Once the root ball was properly secured and stabilized on top of the piping, Hess Landscaping used 4 large excavators to slide the tree. One excavator was at the rear of the tree to provide a lift and a push, while the other 3 machines were tethered together to make the pull.
After an initial pull, Hess realized that the root-ball was being very stubborn. So, using very large steel cables, Hess "cable cut" at the base of the root-ball to relieve tension. The tension was so tight due to the tree's weight (300,000 lbs.) that Hess decided to excavate beneath the root-ball to assist in the "cable cut" process.
Once the root-ball was freed from its old home, the relocation began. As you can see in the picture below, the tree has moved about 10'.
This picture shows the tree in transit.
This photo shows our tree from the tee box. As you can see, the tree is pivotal to the golf hole.
I've included 3 video links below that show the relocation process.
Wednesday, February 22, 2017
In our last post, our contractor, Hess Landscaping, had begun excavating the root-ball of a 75' tall white oak tree to be relocated on our 15th hole. To refresh everyone's memory, our 15th hole was designed around a similar tree. We lost that tree back in June during an intense thunderstorm.
Since we took the photo above, the root-ball has been fully excavated (see below). To put this project in perspective, that root-ball is 22' in diameter and cut to an average depth of 6'. Doing some math... the root-ball alone is 84 cubic yards and weighs approximately 250,000 pounds.
Once the root ball was fully excavated, the crew began cutting a road for the tree to slide along.
These pipes are driven under the tree on 8" centers. These pipes are 31' long and 5" in diameter. Once installed below the root ball, they will be welded together to form a "raft".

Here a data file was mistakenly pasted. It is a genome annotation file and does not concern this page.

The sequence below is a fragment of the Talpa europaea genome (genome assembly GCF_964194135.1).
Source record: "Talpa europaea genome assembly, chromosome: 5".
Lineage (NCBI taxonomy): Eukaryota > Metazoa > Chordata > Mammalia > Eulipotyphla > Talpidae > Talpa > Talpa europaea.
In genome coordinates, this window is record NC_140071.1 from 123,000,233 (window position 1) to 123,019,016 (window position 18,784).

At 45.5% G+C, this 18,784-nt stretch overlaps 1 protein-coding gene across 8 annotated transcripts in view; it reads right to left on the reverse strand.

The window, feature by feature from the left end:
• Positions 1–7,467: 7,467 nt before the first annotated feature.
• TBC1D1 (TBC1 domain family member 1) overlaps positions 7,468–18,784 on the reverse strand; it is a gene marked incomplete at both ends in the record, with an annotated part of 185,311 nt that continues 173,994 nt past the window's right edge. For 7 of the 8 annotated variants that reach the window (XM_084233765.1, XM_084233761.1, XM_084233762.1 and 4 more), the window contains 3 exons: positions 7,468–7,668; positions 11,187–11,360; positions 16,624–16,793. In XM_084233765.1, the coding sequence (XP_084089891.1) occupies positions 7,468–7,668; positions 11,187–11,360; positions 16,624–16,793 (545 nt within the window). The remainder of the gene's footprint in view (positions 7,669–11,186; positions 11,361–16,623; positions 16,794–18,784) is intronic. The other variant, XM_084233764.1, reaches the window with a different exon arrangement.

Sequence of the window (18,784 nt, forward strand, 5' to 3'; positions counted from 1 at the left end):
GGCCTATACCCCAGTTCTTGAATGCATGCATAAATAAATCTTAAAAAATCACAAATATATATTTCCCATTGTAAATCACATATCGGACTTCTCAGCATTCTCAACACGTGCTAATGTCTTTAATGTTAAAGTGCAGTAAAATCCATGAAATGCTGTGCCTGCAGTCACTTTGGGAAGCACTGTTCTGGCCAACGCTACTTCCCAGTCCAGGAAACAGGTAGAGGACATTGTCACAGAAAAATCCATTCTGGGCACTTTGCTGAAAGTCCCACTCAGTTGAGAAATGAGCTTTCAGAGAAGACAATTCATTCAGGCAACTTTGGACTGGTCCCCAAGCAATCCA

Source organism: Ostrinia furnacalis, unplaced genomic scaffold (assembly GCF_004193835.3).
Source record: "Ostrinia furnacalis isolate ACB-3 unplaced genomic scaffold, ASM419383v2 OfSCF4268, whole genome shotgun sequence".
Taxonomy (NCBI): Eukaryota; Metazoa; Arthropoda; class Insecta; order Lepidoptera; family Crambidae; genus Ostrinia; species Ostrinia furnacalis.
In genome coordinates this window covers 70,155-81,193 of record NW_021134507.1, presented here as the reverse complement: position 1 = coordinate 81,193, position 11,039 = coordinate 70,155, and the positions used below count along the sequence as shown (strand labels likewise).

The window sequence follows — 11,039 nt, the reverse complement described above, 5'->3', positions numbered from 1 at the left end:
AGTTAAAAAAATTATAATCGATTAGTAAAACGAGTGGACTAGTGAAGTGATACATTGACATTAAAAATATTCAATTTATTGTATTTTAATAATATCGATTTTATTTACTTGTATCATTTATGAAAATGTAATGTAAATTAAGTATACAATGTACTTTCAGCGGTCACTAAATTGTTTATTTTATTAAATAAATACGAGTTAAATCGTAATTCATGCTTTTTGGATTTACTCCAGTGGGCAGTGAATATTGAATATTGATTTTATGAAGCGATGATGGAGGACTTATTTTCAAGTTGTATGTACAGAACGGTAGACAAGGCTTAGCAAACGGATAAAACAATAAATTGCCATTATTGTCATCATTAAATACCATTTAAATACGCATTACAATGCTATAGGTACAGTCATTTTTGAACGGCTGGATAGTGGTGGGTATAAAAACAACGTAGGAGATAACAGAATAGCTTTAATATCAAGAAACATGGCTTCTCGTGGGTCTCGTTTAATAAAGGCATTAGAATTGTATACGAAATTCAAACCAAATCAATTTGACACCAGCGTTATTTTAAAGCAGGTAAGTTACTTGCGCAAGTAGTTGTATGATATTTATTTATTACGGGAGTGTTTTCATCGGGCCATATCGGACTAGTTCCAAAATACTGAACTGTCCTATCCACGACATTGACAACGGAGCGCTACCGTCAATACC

The tree will be drug along this newly built access road. The road was constructed using the spoils from the root ball excavation. Once the tree is moved, this soil will be cleaned up and used as back-fill for the hole left behind.
The picture below shows the final destination of the tree.
More updates to come!!
Friday, February 17, 2017
We are pleased to announce the tree transplant project is underway. The contractor arrived Monday, February 13th and, as you see in the included photo, has begun working to expose the tree’s root ball. The area being excavated is approximately 22 feet in diameter and as much as eight (8) feet deep. Over the next two weeks, they will be constructing a box to encapsulate the root ball. Weather permitting, the contractor plans to conduct the actual relocation on or about March 1st. The tree, a 70-foot white oak, will be moved from the right side of the 12th hole to the 15th hole and placed in nearly the same location as the previous oak tree lost during a severe storm last June.
Time-lapse cameras have been set up to document the entire process. Kinloch Superintendent, Trevor Hedgepeth, and his team will also provide periodic updates on the Kinloch Maintenance Blog (www.kinlochgcm.blogspot.com ) as well as our Twitter Feed (@KinlochDaily). We encourage you to view both areas for informative updates throughout the season.